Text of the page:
Notice, once again, the words in italics. The Roman Catholic Church tends to regard dignity and worth as something that is intrinsic to the human person, and opposes assisted dying on precisely those grounds, for it is, from the church’s point of view, a violation of that intrinsic dignity. However, this statement thinks of dignity in a very different way, as something that pertains to the person’s decisions and life plans and projects, something that can be asserted, or even illegitimately frustrated by the actions of others. This, it seems to me, despite claims recently made about what Steven Pinker calls “the stupidity of dignity,” catches the right note regarding dignity. We may want to say that the life of a person has intrinsic value, if we like, but dignity itself is something the possession of which needs defence, and the violation of which needs justification. Persons have dignity, not because they are persons, but because they have plans and projects, hopes and fears — because, in short, they have a life project to unfold. People may lose dignity, because of their failure to show due care in living good lives. Kant believed that a person could lose dignity by attempting suicide, but, while this can be shown to be wrong, I believe, even on Kant’s terms, he was right to think of dignity as something that can be lost. People may lose dignity by being forced to live in ways that are contrary to their own sense of what constitutes, for them, a good life.
This is where Wilson’s “struggle to assert [one's] dignity and worth as a human being” comes in. Dignity is something that is displayed in the course of living one’s life, by the way in which one lives it. This is important in relation to a question raised by Chris Selley, in an op-ed piece in the National Post this morning entitled “What is so outrageous about debating abortion? ” The problem is that he just doesn’t get it. What is so outrageous about debating abortion is that it is debating whether what “is properly perceived as an integral part of a [person's] struggle to assert [their] dignity and worth as a human being” should be open to debate in Parliament. Just because someone is so-called “pro-life” does not give them a right to make decisions which properly belong only to the persons concerned. These are moral decisions for individuals to make, not for parliaments or legislators to decide.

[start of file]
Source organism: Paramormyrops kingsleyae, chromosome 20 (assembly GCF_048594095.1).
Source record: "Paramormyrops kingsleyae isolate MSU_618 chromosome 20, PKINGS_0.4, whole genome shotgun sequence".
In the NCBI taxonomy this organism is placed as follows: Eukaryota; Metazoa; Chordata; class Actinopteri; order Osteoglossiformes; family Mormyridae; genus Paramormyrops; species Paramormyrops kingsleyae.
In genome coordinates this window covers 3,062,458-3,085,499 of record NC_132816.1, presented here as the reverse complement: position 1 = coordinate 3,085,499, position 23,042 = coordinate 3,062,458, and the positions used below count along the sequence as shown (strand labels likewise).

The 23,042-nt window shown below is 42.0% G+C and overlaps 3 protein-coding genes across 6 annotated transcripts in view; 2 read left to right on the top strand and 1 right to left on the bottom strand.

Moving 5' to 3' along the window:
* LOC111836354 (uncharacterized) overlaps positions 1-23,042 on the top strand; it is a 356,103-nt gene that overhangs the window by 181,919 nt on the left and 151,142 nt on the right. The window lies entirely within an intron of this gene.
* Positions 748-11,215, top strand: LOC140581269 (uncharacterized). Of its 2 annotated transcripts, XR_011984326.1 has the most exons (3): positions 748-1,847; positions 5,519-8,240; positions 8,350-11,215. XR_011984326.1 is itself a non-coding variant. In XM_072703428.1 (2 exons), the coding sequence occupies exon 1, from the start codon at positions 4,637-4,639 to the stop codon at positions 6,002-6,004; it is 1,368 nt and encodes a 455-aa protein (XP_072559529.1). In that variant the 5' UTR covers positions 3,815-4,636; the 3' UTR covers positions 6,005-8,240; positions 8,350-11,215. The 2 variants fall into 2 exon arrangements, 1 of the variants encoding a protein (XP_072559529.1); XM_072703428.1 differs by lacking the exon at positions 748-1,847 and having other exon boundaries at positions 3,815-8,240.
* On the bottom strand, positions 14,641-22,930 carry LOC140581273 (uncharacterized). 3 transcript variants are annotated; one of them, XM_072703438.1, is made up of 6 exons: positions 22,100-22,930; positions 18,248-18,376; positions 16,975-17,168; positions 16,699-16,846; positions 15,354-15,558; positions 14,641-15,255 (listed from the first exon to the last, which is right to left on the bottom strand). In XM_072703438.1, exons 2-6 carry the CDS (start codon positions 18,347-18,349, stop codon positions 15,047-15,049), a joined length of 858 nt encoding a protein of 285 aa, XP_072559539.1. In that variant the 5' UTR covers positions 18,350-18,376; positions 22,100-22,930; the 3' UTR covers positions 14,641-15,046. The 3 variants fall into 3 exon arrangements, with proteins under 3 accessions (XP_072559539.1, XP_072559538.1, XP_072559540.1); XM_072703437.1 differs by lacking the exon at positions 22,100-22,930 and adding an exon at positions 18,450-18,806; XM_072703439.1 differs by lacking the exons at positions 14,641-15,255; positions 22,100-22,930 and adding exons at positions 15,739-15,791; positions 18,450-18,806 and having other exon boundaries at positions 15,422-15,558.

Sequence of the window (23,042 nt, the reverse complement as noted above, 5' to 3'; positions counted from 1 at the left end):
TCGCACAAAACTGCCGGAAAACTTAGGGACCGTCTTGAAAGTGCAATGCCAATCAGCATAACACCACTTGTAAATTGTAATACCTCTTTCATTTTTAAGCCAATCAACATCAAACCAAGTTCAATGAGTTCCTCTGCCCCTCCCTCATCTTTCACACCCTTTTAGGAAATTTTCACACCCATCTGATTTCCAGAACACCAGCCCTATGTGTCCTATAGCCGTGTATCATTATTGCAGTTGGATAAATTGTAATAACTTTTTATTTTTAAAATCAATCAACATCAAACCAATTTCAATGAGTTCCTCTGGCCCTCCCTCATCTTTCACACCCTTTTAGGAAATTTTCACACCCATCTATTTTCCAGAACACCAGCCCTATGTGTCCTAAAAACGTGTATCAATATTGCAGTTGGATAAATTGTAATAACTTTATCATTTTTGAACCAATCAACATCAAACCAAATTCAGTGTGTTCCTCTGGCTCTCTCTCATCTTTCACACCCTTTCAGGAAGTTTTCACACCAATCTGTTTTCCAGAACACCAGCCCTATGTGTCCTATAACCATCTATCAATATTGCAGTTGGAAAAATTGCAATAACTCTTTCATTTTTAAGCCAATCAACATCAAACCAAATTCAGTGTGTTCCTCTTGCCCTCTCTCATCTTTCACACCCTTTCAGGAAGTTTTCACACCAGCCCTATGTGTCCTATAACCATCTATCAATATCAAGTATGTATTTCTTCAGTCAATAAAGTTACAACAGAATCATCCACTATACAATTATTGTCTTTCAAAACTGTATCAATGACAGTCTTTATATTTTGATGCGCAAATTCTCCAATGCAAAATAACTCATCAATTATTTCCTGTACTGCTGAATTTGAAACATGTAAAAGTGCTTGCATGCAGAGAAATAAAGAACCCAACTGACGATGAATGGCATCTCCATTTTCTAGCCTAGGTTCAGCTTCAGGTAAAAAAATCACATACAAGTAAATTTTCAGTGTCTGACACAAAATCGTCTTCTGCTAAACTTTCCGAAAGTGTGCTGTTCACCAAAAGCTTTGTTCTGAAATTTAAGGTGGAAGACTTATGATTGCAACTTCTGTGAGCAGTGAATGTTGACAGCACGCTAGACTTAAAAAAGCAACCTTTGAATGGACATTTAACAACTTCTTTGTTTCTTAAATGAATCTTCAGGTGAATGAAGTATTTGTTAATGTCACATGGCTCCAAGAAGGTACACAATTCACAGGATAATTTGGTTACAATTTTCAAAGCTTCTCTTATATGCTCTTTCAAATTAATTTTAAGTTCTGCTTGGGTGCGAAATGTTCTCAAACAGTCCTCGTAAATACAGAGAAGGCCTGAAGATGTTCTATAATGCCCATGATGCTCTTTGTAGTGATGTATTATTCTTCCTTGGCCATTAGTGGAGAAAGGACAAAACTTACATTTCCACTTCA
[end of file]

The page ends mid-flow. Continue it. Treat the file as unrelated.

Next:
The vote in the House of Commons handily defeated the motion to establish a committee to decide when personhood begins. According to LifeSiteNews, the rabidly pro-life website, the private members bill M312, put by Stephen Woodworth, contrary to the wishes of the Prime Minister Stephen Harper,
proposes to re-examine section 223 of Canada’s Criminal Code, which stipulates that a child only becomes a human being once he or she has fully proceeded from the womb. The committee would [have been] charged with examining the medical evidence with a view to assessing the humanity of the unborn child.
Of course, the matter is put in a deliberately misleading way, for it simply assumes that before birth there is a child, and therefore, for the purposes of law, a human person. The question, put by people like Morgentaler and the Swiss parliamentarian Susanne Leutenegger-Oberholzer, is whether something which pertains so closely to the personal moral decision in terms of which a person defines his or her life can appropriately be a matter of law. This reflects immediately on the status of the foetus before birth.